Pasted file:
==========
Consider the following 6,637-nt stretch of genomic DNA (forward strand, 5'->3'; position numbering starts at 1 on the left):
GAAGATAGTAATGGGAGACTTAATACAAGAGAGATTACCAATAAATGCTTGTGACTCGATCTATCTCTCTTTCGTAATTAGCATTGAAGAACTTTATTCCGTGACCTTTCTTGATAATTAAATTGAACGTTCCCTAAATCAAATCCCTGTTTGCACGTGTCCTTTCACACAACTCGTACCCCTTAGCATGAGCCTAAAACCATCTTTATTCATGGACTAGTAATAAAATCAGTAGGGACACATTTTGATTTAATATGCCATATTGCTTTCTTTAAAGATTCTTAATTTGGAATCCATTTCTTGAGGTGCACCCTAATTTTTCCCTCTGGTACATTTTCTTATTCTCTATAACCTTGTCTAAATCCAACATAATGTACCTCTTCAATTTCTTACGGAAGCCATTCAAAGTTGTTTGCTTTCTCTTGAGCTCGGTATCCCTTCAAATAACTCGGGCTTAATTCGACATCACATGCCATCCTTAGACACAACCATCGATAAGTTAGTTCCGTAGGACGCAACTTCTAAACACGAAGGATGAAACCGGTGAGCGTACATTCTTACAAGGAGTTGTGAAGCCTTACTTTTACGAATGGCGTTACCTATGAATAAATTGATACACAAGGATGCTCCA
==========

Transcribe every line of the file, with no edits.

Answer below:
Consider the following 6,637-nt stretch of genomic DNA (forward strand, 5'->3'; position numbering starts at 1 on the left):
GAAGATAGTAATGGGAGACTTAATACAAGAGAGATTACCAATAAATGCTTGTGACTCGATCTATCTCTCTTTCGTAATTAGCATTGAAGAACTTTATTCCGTGACCTTTCTTGATAATTAAATTGAACGTTCCCTAAATCAAATCCCTGTTTGCACGTGTCCTTTCACACAACTCGTACCCCTTAGCATGAGCCTAAAACCATCTTTATTCATGGACTAGTAATAAAATCAGTAGGGACACATTTTGATTTAATATGCCATATTGCTTTCTTTAAAGATTCTTAATTTGGAATCCATTTCTTGAGGTGCACCCTAATTTTTCCCTCTGGTACATTTTCTTATTCTCTATAACCTTGTCTAAATCCAACATAATGTACCTCTTCAATTTCTTACGGAAGCCATTCAAAGTTGTTTGCTTTCTCTTGAGCTCGGTATCCCTTCAAATAACTCGGGCTTAATTCGACATCACATGCCATCCTTAGACACAACCATCGATAAGTTAGTTCCGTAGGACGCAACTTCTAAACACGAAGGATGAAACCGGTGAGCGTACATTCTTACAAGGAGTTGTGAAGCCTTACTTTTACGAATGGCGTTACCTATGAATAAATTGATACACAAGGATGCTCCA